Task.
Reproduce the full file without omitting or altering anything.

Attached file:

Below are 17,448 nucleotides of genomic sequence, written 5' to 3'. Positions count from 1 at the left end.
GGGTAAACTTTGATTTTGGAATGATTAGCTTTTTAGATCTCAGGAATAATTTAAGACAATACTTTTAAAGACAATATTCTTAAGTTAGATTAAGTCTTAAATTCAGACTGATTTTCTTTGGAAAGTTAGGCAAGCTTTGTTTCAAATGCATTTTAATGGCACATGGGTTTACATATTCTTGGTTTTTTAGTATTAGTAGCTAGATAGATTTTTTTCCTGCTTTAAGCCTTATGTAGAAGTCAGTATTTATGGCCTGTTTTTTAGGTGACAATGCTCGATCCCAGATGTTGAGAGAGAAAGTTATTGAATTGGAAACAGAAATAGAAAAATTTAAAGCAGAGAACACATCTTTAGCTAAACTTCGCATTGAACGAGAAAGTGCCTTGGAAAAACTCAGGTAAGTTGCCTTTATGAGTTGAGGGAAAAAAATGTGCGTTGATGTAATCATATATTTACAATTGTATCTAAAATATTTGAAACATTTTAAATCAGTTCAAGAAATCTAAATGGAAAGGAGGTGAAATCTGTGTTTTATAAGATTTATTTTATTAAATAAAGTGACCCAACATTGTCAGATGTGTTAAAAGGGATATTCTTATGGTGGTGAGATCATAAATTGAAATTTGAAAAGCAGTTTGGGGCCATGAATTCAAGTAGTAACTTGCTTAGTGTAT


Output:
Below are 17,448 nucleotides of genomic sequence, written 5' to 3'. Positions count from 1 at the left end.
GGGTAAACTTTGATTTTGGAATGATTAGCTTTTTAGATCTCAGGAATAATTTAAGACAATACTTTTAAAGACAATATTCTTAAGTTAGATTAAGTCTTAAATTCAGACTGATTTTCTTTGGAAAGTTAGGCAAGCTTTGTTTCAAATGCATTTTAATGGCACATGGGTTTACATATTCTTGGTTTTTTAGTATTAGTAGCTAGATAGATTTTTTTCCTGCTTTAAGCCTTATGTAGAAGTCAGTATTTATGGCCTGTTTTTTAGGTGACAATGCTCGATCCCAGATGTTGAGAGAGAAAGTTATTGAATTGGAAACAGAAATAGAAAAATTTAAAGCAGAGAACACATCTTTAGCTAAACTTCGCATTGAACGAGAAAGTGCCTTGGAAAAACTCAGGTAAGTTGCCTTTATGAGTTGAGGGAAAAAAATGTGCGTTGATGTAATCATATATTTACAATTGTATCTAAAATATTTGAAACATTTTAAATCAGTTCAAGAAATCTAAATGGAAAGGAGGTGAAATCTGTGTTTTATAAGATTTATTTTATTAAATAAAGTGACCCAACATTGTCAGATGTGTTAAAAGGGATATTCTTATGGTGGTGAGATCATAAATTGAAATTTGAAAAGCAGTTTGGGGCCATGAATTCAAGTAGTAACTTGCTTAGTGTAT